Fawkes


Also found in: Dictionary, Thesaurus, Wikipedia.
Related to Fawkes: Guy Fawkes Day, Fawkes Day

Fawkes

Guy. 1570--1606, English conspirator, executed for his part in the Gunpowder Plot to blow up King James I and the Houses of Parliament (1605). Effigies of him (guys) are burnt in Britain on Guy Fawkes Day (Nov. 5)
References in periodicals archive ?
Fawkes, an archaeological illustrator, depicts the day-to-day duties of her work on-site in Greece, Cyprus, and Turkey.
In a poll conducted by the BBC in 2002 Guy Fawkes surprisingly enough attained 30th position of the most famous 100 Britons.
Fawkes' wondrous machine consisted of a wide platform on which was centered an upright boiler with the fire door facing forward where the fuel, coal or cordwood was carried in a short, tapering bow.
"We want it to be better than ever and as Guy Fawkes night falls on a Monday, we are considering whether we should hold our display on the Sunday instead so more people have a chance to enjoy it."
Paisley Sheriff Court heard that Fawkes, of Moss Road, Bridge of Weir, then ran head first at a glass partition, leading to her being injured.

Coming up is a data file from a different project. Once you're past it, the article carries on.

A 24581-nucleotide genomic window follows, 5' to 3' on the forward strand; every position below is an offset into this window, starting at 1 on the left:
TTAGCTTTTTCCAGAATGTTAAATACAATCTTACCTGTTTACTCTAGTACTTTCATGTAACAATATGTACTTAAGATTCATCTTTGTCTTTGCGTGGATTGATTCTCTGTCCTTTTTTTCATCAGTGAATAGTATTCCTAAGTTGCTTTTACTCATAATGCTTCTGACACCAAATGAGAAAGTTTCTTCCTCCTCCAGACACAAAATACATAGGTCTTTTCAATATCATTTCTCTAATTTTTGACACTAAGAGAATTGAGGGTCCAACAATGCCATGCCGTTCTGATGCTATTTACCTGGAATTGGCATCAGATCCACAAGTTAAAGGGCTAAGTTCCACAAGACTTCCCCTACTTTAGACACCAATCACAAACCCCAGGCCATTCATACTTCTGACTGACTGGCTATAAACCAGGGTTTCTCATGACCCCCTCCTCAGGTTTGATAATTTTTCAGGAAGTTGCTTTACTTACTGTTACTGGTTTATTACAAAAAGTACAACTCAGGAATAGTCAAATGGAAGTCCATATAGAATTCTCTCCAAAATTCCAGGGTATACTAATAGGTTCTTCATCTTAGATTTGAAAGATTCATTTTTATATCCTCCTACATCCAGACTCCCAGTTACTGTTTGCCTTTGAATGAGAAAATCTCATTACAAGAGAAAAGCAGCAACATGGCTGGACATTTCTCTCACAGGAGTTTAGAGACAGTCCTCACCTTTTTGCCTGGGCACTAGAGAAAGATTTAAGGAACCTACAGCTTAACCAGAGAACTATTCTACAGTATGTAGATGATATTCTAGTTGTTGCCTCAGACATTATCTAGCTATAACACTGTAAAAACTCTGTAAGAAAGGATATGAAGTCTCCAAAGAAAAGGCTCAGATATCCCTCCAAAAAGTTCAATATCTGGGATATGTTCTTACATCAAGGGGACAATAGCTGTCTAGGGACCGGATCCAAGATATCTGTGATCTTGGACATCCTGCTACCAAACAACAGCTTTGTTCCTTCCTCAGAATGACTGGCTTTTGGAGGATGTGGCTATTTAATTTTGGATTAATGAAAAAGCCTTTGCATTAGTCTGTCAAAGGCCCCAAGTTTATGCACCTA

In the 400 years since Fawkes was arrested beneath Parliament, the plot has often been reduced to myth and a jolly caper.
The murderous plot was foiled when a midnight search found Guy Fawkes guarding 35 barrels of gunpowder in the bowels of Parliament.
Fawkes was a member of a local group of Roman Catholic activists led by Robert Catesby who planned to blow up the Protestant-controlled House of Parliament in London in the 1600s.
Average drop in visibility each year in the United Kingdom during Guy Fawkes Night
The light from its flickering candle must have illuminated the barrels of gunpowder with which the Roman Catholic conspirators (among them Fawkes, Robert Catesby, Robert and Thomas Wintour, John Wright and Thomas Percy, a distant relative of the 9th Earl of Northumberland) planned to blow up James I, the Protestant king of England, and his government.
Fawkes told king only was the did work In the disarray that followed the blast, English Catholics would leap into action and install James's daughter, the nine-year-old Princess Elizabeth, upon the throne as the puppet of a Catholic government.